Liz Garton Scanlon (liz_scanlon) wrote,
Liz Garton Scanlon

At Altitude

One of the things you get when you're one of our children, my husband's and mine -- along with wide feet and a lot of books -- is the opportunity to hike. A lot.

I know what you're thinking. I should italicize opportunity, because half of these so-called lucky chances must have been parentally-compelled death slogs, right? When my sister and I were kids we used to have FFOs (Forced Family Outings) and, admittedly, there's been no break in tradition. Even as city kids in the center of Texas, our girls have clocked more miles on trails than on sidewalks. And, OK, not every mile's been a birdsong.

But my husband and I fell in love on the Barton Creek Greenbelt and in the Santa Barbara Backcountry and on the Ice-Age Trail and at the top of Wilson Peak. This was bound to be part of the package.

So, since they were babies in backpacks, our daughters have hiked. They've collected their easter eggs on rocky trails, and played countless games of 20 Questions -- on foot and in motion. They've skinned the occasional knee and swum in snow-melt. They recognize elk and marmet and hawk and moose. They understand blisters and hydration and the deliciousness of peanut butter on a tortilla, eaten above tree-line. 

This is all by way of saying that we weren't completely nuts to set off on a stomp around the Mount Zirkel Wilderness last week -- seven miles in the Sawtooths with a 6- and an 8-year-old. They've trained for it, if you know what I mean.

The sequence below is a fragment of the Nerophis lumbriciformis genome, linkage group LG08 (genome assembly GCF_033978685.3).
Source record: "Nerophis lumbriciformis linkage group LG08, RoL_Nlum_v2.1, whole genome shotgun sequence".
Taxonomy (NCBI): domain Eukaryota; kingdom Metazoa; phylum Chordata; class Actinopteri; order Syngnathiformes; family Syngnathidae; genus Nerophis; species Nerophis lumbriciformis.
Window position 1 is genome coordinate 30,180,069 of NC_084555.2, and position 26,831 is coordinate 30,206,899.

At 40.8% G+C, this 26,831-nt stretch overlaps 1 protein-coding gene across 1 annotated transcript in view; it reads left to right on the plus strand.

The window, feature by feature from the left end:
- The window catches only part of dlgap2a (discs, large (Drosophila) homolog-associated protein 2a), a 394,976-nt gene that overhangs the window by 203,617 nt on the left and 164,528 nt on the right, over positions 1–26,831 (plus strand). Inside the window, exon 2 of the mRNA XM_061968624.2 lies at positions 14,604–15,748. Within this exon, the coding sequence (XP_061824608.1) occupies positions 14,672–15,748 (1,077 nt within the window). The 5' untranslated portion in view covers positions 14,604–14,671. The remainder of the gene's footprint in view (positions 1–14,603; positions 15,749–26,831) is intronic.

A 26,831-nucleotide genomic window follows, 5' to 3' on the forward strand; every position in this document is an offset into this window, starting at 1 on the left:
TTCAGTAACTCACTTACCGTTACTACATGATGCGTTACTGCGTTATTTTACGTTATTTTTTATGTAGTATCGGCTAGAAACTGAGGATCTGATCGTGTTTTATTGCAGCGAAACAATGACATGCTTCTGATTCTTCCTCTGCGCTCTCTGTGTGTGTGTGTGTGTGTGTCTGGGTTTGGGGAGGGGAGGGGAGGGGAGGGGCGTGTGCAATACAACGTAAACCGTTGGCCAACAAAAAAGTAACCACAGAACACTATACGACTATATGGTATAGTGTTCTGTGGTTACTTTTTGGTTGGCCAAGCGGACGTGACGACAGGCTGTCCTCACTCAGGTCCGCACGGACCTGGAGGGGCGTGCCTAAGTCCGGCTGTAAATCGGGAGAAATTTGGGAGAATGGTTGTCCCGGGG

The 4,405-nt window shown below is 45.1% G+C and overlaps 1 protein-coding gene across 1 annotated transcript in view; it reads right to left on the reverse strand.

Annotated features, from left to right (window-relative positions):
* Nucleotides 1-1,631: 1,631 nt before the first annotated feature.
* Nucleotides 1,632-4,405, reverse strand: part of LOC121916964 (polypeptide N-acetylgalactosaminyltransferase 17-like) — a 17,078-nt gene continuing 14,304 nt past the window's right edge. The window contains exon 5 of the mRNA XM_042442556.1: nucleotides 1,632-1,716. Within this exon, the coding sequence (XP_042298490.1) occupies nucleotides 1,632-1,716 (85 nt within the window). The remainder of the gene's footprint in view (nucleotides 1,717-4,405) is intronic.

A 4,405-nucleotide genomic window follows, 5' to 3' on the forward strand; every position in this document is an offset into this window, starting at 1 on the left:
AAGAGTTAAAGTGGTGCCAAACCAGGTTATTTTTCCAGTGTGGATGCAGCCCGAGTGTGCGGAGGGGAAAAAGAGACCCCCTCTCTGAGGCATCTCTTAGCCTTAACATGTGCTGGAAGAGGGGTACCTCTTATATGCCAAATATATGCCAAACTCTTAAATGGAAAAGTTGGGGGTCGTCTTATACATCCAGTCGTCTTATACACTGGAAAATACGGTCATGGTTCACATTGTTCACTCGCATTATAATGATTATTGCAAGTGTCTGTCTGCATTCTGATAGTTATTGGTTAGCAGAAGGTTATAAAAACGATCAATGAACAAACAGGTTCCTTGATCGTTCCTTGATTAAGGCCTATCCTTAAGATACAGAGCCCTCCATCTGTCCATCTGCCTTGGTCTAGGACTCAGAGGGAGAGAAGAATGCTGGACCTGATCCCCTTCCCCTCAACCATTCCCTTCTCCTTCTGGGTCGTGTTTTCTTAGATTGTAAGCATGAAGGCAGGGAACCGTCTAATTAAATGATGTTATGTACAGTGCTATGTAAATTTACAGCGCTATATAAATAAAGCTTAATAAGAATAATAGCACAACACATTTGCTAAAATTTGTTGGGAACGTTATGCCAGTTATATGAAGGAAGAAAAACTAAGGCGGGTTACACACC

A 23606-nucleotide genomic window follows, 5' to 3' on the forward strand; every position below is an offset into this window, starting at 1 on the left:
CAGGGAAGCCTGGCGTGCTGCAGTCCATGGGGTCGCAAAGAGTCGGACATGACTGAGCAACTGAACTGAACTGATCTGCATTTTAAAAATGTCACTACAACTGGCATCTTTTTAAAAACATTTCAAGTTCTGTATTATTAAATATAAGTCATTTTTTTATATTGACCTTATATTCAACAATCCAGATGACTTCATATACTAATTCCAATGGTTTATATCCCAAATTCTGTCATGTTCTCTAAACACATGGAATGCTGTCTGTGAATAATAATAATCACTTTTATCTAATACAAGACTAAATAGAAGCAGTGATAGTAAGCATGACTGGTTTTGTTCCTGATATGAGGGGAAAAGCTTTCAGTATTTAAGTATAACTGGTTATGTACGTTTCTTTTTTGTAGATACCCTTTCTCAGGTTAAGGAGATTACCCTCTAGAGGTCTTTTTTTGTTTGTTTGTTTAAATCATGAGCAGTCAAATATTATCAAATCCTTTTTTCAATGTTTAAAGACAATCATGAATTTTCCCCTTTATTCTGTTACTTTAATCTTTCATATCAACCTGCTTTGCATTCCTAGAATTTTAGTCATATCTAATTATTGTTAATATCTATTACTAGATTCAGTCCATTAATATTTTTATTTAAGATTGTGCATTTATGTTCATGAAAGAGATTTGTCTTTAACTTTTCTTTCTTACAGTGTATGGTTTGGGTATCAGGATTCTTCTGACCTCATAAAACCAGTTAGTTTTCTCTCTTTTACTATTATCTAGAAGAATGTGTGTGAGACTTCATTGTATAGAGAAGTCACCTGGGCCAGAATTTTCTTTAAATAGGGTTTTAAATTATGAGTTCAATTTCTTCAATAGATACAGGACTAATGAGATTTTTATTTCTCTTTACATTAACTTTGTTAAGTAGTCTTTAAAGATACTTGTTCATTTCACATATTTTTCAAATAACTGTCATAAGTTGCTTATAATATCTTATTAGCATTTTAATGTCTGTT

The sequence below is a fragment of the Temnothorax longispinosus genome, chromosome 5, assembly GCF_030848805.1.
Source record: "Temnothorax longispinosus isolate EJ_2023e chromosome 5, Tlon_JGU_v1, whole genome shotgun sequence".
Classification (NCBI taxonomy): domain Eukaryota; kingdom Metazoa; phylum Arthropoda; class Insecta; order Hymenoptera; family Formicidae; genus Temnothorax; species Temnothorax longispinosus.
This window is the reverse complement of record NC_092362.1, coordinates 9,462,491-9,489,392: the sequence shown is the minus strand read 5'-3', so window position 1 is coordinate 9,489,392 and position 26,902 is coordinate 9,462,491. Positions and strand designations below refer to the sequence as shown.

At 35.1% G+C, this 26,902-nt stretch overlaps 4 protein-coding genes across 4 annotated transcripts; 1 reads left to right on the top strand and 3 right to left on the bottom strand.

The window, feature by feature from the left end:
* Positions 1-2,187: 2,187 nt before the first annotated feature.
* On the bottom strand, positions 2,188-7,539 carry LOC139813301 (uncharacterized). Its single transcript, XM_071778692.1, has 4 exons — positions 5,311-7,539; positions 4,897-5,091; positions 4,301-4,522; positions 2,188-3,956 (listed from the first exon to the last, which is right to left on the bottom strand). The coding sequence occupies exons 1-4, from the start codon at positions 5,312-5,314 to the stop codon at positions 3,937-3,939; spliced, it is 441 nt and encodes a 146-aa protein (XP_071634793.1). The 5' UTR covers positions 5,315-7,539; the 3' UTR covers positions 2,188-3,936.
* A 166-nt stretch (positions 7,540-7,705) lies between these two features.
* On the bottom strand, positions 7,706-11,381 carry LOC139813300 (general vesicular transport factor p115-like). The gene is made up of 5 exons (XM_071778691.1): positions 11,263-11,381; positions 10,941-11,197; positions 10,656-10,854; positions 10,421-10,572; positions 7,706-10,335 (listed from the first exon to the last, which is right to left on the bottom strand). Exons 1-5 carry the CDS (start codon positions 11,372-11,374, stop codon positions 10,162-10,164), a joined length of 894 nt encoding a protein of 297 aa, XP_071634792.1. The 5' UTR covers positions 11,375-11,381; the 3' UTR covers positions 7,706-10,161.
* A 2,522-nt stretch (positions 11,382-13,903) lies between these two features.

A good hike is like a good book. There's the opening thrill -- signing in at the trailhead so the rangers know you're out there, just in case. The potential for success but also for trouble. The titallation of the unknown, even with a topo map. There are the moments of utter poetry -- indian paintbrush as big as a man's hand, a rocky lunch ledge hanging right over a broad waterfall, the eye-shaped knots gazing from the trunk of every aspen tree. And there are the dramas. The switchbacks that get a little too steep for the six-year-old's liking. The 8-year-old having to hike the whole way in her Crocs because her foot's all puffy from an ankle twisting at a frog pond and her boots don't fit. The folks who lost their dog, the end of the summer sausage, the remnants of an old fire on the peak.  And the hail. Yep, really. We reach Gold Peak Lake as the clouds blacken and by the time we turn around to pull out our ponchos, we're getting beaned with the white stuff.

But here's the thing, when the weather moved in, that's when we really got our second wind. The hail was a jolt of energy and adventure, and suddenly we're traipsing along with new fervor, singing. We're wet and a little bit cold but the day's become a page turner. Both girls are beamy and proud when we make it back down to sign out at the trailhead, safe and strong. 

Still, the next day we decided on a hot springs and our little one looked at us skeptically when she asked, "Do we have to hike there?" We didn't, and boy oh man did it feel good.


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